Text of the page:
We think the cases relied on by counsel for appellant, Bray v. Timms, 162 Ark. 247, 258 S. W. 338, and Edlin v. Moser, 176 Ark. 1107, 5 S. W. (2d) 923, have no application to the facts alleged in the complaint in this case.

It is finally insisted by appellant that, even though it be held that he is not entitled to have a trust fixed upon said lease or the interest of R. J. Donohue retained therein, if any, he is still entitled to an accounting of the profits received by Donohue from the sale of the lease. We cannot agree with appellant in this contention. We do not believe the allegations of the complaint show that any partnership existed between appellant and R. J. Donohue. So far as the complaint shows, this is the first venture between them. Neither of them acquired this lease and neither of them advanced any money looking to the acquisition thereof. It was not contemplated that they should ever acquire the lease, but only that they might secure a purchaser therefor, and that they would reserve' an interest therein. So far as the complaint shows, it was not the purpose to sell said interest nor is it alleged that any sale has been effected. The allegation of the complaint is that the Texarkana Oil Corporation conveyed the lease to E. J. Donohue and that an interest was reserved by R. J. Donohue. Just how R. J. Donohue could reserve an interest in the assignment of a lease absolute in form from the Texarkana Oil Cor*588poration to E. J. Donohue is not alleged further than that it may be inferred that he had some secret agreement with his brother to give him an interest therein. There was no reservation in the deed of assignment. In O’Bryan v. Zuber, 168 Ark. 613, 271 S. W. 347, the facts were that Zuber claimed a partnership between him and 0 ’Bryan to buy and operate an orchard in Pike County, each to pay one-half of the purchase price and to share equally in the expense and profits from the operation thereof. O’Bryan furnished all of the money to purchase the orchard and took the title in his own name, and Zuber claimed that 0 ’Bryan agreed to lend him his one-half of the purchase price at 8 per cent. Passing upon this question, the court said: “The contract, so far as appellee’s alleged.half interest in the lands is concerned, was clearly within the statute of frauds, and the appellant, under the issue raised by the pleadings, as well as the proof, had a right to avail himself of the statute. There is no testimony in this record to warrant a finding that the parties had entered into a contract of partnership for the purchase, of the land, in order to share in the profits and resale of the land itself. There is nothing to show that the parties contemplated a resale of the land. According to the testimony of the appellee himself, they were to own the land jointly and to shai'e as partners in the operation and cultivation of the land. * * * Now there was no previous partnership between the appellant and the appellee for the purchase and sale of lands and to share equally in the profits from such transaction. There were no partnership funds created for that purpose. On the contrary, the purchase of the land was the first and only transaction for which it is alleged the partnership was formed.”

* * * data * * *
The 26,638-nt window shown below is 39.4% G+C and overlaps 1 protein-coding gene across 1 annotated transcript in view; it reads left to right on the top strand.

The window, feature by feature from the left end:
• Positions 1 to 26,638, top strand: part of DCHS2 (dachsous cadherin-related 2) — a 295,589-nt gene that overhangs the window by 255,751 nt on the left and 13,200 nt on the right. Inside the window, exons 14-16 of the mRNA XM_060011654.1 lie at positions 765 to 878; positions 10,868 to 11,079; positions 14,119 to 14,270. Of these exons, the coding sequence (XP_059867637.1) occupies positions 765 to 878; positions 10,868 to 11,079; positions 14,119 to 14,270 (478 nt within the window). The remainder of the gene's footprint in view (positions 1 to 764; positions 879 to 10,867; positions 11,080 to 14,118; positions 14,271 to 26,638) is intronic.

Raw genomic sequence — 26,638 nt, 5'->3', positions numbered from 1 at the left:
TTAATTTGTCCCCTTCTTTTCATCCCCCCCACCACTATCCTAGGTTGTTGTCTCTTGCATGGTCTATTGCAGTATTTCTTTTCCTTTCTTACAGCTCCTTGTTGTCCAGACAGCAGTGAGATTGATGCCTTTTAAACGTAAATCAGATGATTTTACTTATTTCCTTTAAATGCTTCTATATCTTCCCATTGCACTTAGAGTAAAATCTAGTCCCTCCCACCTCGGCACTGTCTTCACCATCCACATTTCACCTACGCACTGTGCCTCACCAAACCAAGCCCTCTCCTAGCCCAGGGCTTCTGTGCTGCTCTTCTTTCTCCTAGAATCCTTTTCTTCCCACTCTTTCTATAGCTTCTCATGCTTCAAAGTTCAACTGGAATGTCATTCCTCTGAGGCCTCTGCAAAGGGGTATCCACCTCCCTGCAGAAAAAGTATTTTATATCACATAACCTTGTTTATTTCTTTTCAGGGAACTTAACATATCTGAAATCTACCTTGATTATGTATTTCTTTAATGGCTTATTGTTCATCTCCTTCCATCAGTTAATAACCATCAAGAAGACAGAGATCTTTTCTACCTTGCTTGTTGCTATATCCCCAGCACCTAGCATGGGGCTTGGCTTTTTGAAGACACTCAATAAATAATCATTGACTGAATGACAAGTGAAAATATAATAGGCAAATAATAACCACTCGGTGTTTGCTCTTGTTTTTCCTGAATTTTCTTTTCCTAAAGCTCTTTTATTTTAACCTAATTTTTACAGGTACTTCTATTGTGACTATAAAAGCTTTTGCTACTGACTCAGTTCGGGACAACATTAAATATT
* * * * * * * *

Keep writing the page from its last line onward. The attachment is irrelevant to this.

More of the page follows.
The allegations of the complaint being insufficient to show a partnership arrangement between appellant and R. J. Donohue, it follows that he is not entitled to an accounting.

No error appearing, the decree is affirmed.